Basketball Recruiting - Five-star Porter dazzles in Kansas City
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Five-star Porter dazzles in Kansas City

OVERLAND PARK, Kan. -- For the second-straight night, 2017 five-star wing
Michael Porter lit it up at the KC Hardwood Classic. There were also a handful of notable performances by some young prospects that made Friday eventful.
Porter makes
All eyes were on Michael Porter as he stood with the ball on the left wing. The possibilities were seemingly endless. The moment was there for the taking.
First he thought about taking the shot, but he pulled back. Then he thought about driving left to the basket before pulling back again. Each jab step was a calculation; a signal to the depth in which the talented prospect had the game wrapped around his finger, and the packed Shawnee Mission South gymnasium full of many familiar faces anxiously awaited
his decision.
It didn't take long, though. Porter, the No. 2-ranked player in 2017, is too
good to sit there and wait. So when it was time, he let his first and only
3-point attempt of the game fly and no one was surprised by the result.
"I'm confident in my jumper," the five-star prospect said. "Yeah, I'm pretty confident in my jumper."
That shot late in the second half was far from significant in the game -- Mokan Elite 17s easily handled SABO Gold 17s, 69-45
-- but it was a perfect example as to how dominant Porter was Friday night at the KC Hardwood Classic.
Following a stellar performance the night before, Porter dropped 26 points on
10-for-17 shooting, including 5-for-6 from the free throw line, with 11
rebounds. He made it look effortless, but it was an impressive performance.
"I'm really just playing within myself. I feel like I know what I can do and I don't feel like anybody can guard me one-on-one," Porter said. "And then I'm running the floor. Trae (Young) and the guards are finding me in transition and that's easy buckets as well so I'm really focused in."
For much of the night, Porter played above the rim. He caught multiple lobs with either one or both hands, and finished plays, either in the offense or in transition, with emphatic dunks. Although he has a smooth jump shot, which was on display Thursday, it wasn't needed on this night.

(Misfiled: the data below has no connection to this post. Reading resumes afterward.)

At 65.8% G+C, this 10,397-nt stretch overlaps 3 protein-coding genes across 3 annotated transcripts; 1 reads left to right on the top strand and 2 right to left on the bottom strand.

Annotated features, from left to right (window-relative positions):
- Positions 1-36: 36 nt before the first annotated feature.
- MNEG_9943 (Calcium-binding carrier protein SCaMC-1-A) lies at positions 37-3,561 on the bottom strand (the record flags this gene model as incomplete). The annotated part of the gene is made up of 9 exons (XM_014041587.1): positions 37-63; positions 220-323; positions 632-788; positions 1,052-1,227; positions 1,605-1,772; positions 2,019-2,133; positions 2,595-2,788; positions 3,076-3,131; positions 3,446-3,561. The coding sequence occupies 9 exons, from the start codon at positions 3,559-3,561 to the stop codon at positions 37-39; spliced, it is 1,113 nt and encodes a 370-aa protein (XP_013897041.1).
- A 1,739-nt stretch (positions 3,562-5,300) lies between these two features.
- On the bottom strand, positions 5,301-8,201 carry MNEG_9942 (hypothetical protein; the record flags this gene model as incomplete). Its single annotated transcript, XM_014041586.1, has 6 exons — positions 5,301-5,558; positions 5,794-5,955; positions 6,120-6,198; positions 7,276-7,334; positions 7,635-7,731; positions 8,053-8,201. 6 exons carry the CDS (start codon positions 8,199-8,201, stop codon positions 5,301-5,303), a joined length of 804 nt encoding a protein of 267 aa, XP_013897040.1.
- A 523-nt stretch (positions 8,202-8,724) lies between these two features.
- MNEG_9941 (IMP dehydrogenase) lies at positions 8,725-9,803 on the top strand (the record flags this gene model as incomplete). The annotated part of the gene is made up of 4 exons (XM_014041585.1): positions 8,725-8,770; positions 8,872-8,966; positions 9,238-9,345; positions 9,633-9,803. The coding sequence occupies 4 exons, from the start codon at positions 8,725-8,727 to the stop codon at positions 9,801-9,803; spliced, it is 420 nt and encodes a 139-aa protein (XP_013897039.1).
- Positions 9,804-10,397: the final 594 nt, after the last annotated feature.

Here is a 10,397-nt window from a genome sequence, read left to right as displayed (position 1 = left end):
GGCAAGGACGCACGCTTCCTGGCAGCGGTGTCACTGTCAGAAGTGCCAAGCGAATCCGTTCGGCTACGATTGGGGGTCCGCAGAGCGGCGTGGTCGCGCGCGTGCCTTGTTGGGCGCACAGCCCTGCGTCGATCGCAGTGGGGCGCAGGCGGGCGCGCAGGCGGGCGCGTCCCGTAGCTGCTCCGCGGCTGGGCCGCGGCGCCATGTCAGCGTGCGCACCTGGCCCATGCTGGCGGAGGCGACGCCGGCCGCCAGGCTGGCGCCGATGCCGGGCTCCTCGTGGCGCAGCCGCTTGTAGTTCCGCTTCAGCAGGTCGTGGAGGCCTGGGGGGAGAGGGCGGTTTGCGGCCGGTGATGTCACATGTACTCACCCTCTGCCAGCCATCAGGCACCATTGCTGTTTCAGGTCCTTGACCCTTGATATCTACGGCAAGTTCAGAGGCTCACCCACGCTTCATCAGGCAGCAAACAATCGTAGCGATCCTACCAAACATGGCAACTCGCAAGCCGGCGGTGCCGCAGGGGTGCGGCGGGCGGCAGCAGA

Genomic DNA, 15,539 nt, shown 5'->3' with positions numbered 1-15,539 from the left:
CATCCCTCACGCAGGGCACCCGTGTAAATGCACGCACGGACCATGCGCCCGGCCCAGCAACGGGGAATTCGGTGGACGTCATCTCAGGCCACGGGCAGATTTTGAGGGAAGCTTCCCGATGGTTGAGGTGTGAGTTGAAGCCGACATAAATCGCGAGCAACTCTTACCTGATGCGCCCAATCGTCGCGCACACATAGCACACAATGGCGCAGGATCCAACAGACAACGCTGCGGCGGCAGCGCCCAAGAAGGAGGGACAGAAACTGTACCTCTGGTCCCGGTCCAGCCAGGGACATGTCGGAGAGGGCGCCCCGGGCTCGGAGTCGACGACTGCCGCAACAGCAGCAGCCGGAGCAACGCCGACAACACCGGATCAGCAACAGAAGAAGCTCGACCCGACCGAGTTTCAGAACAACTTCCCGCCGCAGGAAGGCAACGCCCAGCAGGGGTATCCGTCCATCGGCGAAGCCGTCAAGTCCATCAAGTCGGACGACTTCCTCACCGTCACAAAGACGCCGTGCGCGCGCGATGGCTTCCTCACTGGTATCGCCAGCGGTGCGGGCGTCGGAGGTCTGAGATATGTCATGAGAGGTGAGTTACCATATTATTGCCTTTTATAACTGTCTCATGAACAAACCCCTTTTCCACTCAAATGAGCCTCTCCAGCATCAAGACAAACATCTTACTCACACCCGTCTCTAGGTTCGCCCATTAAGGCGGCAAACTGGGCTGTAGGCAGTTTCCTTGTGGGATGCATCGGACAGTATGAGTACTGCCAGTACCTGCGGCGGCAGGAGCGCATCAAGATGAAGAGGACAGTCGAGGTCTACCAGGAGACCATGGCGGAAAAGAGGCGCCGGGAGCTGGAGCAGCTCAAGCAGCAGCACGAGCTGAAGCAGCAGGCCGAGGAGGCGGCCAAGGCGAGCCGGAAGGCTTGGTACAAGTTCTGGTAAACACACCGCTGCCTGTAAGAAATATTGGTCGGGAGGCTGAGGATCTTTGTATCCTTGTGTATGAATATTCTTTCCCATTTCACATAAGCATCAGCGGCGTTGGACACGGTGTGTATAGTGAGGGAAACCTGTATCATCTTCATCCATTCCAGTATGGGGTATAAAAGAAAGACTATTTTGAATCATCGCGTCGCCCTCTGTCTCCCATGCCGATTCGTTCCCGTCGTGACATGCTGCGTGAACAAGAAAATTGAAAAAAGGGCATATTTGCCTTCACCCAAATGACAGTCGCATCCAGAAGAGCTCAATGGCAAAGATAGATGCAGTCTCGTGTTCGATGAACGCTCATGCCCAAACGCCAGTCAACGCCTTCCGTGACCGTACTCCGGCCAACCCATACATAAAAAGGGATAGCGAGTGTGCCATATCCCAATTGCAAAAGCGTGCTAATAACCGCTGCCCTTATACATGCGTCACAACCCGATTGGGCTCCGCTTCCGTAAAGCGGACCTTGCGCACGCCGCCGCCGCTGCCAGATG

"I really just wanted to show that I've grown into a complete player," he noted.
PPorter just did that in front of a hefty audience of college coaches, headlined by
Kentucky head coach John Calipari, and many other top assistants. But as far as the programs in contact on a daily basis, the 6-foot-8 versatile wing listed
Indiana, Missouri, Duke, Syracuse, Washington and
Virginia among the many.
The plan is still the same. At the end of the summer, Porter will cut his list down to 10 with the hope of making his final decision by this time next year. And in the meantime, Porter will attended
Kansas' Late Night in the Phog event this fall and is hopeful to attend several college games across the country.
There also might be one more plan in place: to play in college with Mokan teammate Trae Young, the No. 28-ranked prospect in 2017.
"We love playing with each other," Porter said while Young stood nearby. "The chemistry is there, and we're best friends off the court as well. We really enjoy it."
As for them being a package deal?
"Yeah, hopefully," Porter admitted.
That's just one more thing to keep tabs on each time Porter is around because there is no telling what might happen next.